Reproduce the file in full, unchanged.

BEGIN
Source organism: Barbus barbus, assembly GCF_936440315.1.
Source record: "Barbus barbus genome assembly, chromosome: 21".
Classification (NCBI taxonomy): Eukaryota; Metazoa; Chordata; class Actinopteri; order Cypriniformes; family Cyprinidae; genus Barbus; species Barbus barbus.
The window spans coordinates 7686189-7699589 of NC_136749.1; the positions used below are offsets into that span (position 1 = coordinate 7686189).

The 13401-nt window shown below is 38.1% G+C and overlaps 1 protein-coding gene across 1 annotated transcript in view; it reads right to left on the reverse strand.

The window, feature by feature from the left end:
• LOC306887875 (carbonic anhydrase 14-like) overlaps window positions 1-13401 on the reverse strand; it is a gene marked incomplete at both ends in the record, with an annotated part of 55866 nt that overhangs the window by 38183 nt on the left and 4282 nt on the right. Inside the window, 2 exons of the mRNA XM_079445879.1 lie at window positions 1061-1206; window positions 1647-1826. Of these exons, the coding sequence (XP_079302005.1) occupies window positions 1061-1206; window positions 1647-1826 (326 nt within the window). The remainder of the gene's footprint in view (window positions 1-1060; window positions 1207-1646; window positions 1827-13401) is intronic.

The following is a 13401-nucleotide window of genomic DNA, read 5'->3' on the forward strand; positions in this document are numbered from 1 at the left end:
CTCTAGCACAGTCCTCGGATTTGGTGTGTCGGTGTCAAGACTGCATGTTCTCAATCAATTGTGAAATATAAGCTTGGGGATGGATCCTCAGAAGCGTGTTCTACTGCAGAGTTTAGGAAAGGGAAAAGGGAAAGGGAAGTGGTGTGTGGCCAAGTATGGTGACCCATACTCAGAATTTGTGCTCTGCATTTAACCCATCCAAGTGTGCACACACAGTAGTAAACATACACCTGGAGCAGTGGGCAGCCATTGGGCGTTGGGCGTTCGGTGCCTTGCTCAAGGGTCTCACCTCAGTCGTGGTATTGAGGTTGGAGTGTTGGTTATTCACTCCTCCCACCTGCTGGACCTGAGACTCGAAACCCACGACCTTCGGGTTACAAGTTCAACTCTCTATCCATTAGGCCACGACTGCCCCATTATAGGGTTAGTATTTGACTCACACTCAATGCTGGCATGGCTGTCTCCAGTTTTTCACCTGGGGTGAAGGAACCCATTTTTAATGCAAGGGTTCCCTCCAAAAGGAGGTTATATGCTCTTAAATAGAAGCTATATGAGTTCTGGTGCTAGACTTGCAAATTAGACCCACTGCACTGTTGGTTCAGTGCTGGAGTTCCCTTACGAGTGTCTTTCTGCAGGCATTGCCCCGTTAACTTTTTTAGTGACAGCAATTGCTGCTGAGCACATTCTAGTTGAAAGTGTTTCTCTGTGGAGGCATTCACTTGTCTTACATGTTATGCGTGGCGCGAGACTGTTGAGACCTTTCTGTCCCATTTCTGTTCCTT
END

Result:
Source organism: Barbus barbus, assembly GCF_936440315.1.
Source record: "Barbus barbus genome assembly, chromosome: 21".
Classification (NCBI taxonomy): Eukaryota; Metazoa; Chordata; class Actinopteri; order Cypriniformes; family Cyprinidae; genus Barbus; species Barbus barbus.
The window spans coordinates 7686189-7699589 of NC_136749.1; the positions used below are offsets into that span (position 1 = coordinate 7686189).

The 13401-nt window shown below is 38.1% G+C and overlaps 1 protein-coding gene across 1 annotated transcript in view; it reads right to left on the reverse strand.

The window, feature by feature from the left end:
• LOC306887875 (carbonic anhydrase 14-like) overlaps window positions 1-13401 on the reverse strand; it is a gene marked incomplete at both ends in the record, with an annotated part of 55866 nt that overhangs the window by 38183 nt on the left and 4282 nt on the right. Inside the window, 2 exons of the mRNA XM_079445879.1 lie at window positions 1061-1206; window positions 1647-1826. Of these exons, the coding sequence (XP_079302005.1) occupies window positions 1061-1206; window positions 1647-1826 (326 nt within the window). The remainder of the gene's footprint in view (window positions 1-1060; window positions 1207-1646; window positions 1827-13401) is intronic.

The following is a 13401-nucleotide window of genomic DNA, read 5'->3' on the forward strand; positions in this document are numbered from 1 at the left end:
CTCTAGCACAGTCCTCGGATTTGGTGTGTCGGTGTCAAGACTGCATGTTCTCAATCAATTGTGAAATATAAGCTTGGGGATGGATCCTCAGAAGCGTGTTCTACTGCAGAGTTTAGGAAAGGGAAAAGGGAAAGGGAAGTGGTGTGTGGCCAAGTATGGTGACCCATACTCAGAATTTGTGCTCTGCATTTAACCCATCCAAGTGTGCACACACAGTAGTAAACATACACCTGGAGCAGTGGGCAGCCATTGGGCGTTGGGCGTTCGGTGCCTTGCTCAAGGGTCTCACCTCAGTCGTGGTATTGAGGTTGGAGTGTTGGTTATTCACTCCTCCCACCTGCTGGACCTGAGACTCGAAACCCACGACCTTCGGGTTACAAGTTCAACTCTCTATCCATTAGGCCACGACTGCCCCATTATAGGGTTAGTATTTGACTCACACTCAATGCTGGCATGGCTGTCTCCAGTTTTTCACCTGGGGTGAAGGAACCCATTTTTAATGCAAGGGTTCCCTCCAAAAGGAGGTTATATGCTCTTAAATAGAAGCTATATGAGTTCTGGTGCTAGACTTGCAAATTAGACCCACTGCACTGTTGGTTCAGTGCTGGAGTTCCCTTACGAGTGTCTTTCTGCAGGCATTGCCCCGTTAACTTTTTTAGTGACAGCAATTGCTGCTGAGCACATTCTAGTTGAAAGTGTTTCTCTGTGGAGGCATTCACTTGTCTTACATGTTATGCGTGGCGCGAGACTGTTGAGACCTTTCTGTCCCATTTCTGTTCCTT